The problem is none of these guys really understands anyone other than themselves. Walt, pretty much a monster at this point, refuses to acknowledge the importance of Mike’s methodical nature while Mike is never completely able to see just how dangerous and unstable Walt has become. Walt is not a professional outlaw, he’s a sociopath. And it seems to have taken Hank forever to piece together that which we know from the start.
Sunday night's finale fit somewhat neatly into the theory that contemporary gangster film and TV tend toward the condition of the Godfather movies.
The scene where Walt just sort of hangs out while Todd’s uncle’s connections (some of whom are clearly supposed to be Aryan Nation, just so we know who Walt is consorting with these days) rub out all of Mike’s men is both gruesome, chilling, and straight out of G-1’s baptism scene. Except Walt doesn’t even pretend he renounces Satan. Say his name. You’re goddamn right.
So who were the winners (and we use the term loosely), the losers, and on-the-fencers this season?
Mike: This one hurt. Shot to death, his crew wiped out, who knows if his beloved granddaughter is ever going to see any of that money. We will miss you, man, and if anyone feels like casting any of the Richard Stark’s Parker novels set in the 1990s, Banks has some time on his hands.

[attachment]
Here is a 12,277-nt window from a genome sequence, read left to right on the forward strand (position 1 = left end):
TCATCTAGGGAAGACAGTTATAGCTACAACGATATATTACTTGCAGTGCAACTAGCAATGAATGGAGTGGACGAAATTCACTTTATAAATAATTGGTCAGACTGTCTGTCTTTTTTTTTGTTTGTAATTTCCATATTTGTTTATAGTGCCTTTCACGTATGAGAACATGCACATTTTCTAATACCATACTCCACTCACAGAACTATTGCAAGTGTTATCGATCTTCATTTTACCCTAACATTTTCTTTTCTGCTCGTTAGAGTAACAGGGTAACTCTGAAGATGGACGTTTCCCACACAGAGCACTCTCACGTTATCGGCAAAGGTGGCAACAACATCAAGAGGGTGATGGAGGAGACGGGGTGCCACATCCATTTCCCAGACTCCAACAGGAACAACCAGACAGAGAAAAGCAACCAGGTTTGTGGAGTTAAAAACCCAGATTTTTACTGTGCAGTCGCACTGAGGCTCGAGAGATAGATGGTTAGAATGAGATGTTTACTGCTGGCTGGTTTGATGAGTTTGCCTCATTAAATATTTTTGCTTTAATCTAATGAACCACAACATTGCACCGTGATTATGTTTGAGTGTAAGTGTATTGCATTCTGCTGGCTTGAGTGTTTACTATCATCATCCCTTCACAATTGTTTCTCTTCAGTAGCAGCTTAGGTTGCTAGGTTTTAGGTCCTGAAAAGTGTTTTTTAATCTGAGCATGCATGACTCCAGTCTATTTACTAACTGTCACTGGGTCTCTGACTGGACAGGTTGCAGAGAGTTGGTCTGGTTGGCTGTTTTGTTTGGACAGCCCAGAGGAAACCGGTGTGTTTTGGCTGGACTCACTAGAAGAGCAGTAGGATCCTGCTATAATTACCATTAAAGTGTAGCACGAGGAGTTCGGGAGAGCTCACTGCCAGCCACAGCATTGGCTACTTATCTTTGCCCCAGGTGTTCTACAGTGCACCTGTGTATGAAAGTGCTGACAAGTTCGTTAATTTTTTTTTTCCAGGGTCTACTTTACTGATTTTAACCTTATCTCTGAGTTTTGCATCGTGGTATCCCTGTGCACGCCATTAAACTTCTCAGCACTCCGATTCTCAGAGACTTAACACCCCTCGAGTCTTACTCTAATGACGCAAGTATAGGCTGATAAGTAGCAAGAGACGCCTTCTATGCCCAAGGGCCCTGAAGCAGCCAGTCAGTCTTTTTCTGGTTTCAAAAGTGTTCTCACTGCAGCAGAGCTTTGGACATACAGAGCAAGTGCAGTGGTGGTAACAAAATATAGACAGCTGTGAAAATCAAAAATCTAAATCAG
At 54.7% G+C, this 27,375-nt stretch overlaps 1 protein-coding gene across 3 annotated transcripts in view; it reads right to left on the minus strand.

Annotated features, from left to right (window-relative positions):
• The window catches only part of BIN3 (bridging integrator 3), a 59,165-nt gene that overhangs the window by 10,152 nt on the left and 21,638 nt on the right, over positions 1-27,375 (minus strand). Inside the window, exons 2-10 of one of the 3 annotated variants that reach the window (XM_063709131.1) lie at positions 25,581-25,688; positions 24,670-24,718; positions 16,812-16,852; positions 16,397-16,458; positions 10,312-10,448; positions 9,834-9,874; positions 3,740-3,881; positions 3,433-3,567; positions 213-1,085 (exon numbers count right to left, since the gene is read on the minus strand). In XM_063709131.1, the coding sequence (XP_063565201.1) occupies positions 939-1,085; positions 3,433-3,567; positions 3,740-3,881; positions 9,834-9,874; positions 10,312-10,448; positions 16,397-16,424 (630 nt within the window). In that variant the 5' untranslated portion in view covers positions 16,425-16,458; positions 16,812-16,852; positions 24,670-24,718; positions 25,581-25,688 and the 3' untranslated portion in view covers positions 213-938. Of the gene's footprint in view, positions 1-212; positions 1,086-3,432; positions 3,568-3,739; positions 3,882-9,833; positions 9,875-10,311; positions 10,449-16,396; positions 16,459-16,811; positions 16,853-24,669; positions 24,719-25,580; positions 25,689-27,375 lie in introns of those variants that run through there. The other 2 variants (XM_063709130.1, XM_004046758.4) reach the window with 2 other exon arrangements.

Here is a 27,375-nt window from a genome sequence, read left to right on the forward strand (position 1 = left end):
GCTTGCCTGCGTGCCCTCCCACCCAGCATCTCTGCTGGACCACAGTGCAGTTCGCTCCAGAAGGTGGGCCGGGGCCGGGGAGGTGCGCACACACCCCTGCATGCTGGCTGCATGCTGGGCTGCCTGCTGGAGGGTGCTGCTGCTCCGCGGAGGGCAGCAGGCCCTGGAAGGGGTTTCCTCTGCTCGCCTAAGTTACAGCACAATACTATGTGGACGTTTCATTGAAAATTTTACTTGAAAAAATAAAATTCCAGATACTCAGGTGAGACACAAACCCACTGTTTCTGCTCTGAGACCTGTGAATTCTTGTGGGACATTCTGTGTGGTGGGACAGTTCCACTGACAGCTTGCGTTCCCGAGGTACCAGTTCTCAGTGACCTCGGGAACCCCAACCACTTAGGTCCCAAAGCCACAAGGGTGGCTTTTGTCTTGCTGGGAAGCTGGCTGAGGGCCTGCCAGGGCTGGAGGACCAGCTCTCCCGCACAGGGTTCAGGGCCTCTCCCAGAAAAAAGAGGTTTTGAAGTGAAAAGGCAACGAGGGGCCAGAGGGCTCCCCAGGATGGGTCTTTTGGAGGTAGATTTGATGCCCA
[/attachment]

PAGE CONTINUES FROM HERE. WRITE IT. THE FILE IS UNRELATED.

That kid Todd shot and the kids’ bike: One of the coldest moments ever broadcast.
Silverfish in the storage unit: Skyler notes that she sprays for them regularly in the unit with the mountain of cash. Oh well.
Walt: As far as he still knows, he is king of the mountain. And no way he is out of the game. But the finale dropped strong hints that a) his cancer is back and b) our next winner has figured him out.
Hank: May prove himself right all along that Something Was Just Not Right about the Fring case. Then again, it can’t look too good to his bosses that he has dinner with a criminal mastermind, let alone look after his kids.
Todd: He is the new Jesse, complete with connections to some extremely violent people. On the other hand, Walt still doesn’t know that much about him.
Lydia: The Most Nervous Woman on TV has made herself important to Walt, but even she acknowledges she is a loose thread. Then again, everyone might be a loose thread to Walt.
Jesse: The scene of Walt yelling at Jesse in the season’s penultimate episode was as brutal in its own way as Todd shooting that child. But Walt did leave him with bags of money. Will he leave and start a new life or will he get sucked back into Walt’s orbit?
Walter, Jr. and the baby: Not enough therapy in the world, kids. Good luck.
Skyler: She tried to kill herself and came about as close to a nervous breakdown as you can get without actually spilling the beans. But she hung in there long enough to probably get lied to once again by Walt. One wonders if that gun you see Walt buy at the start of the premiere will eventually be aimed at her.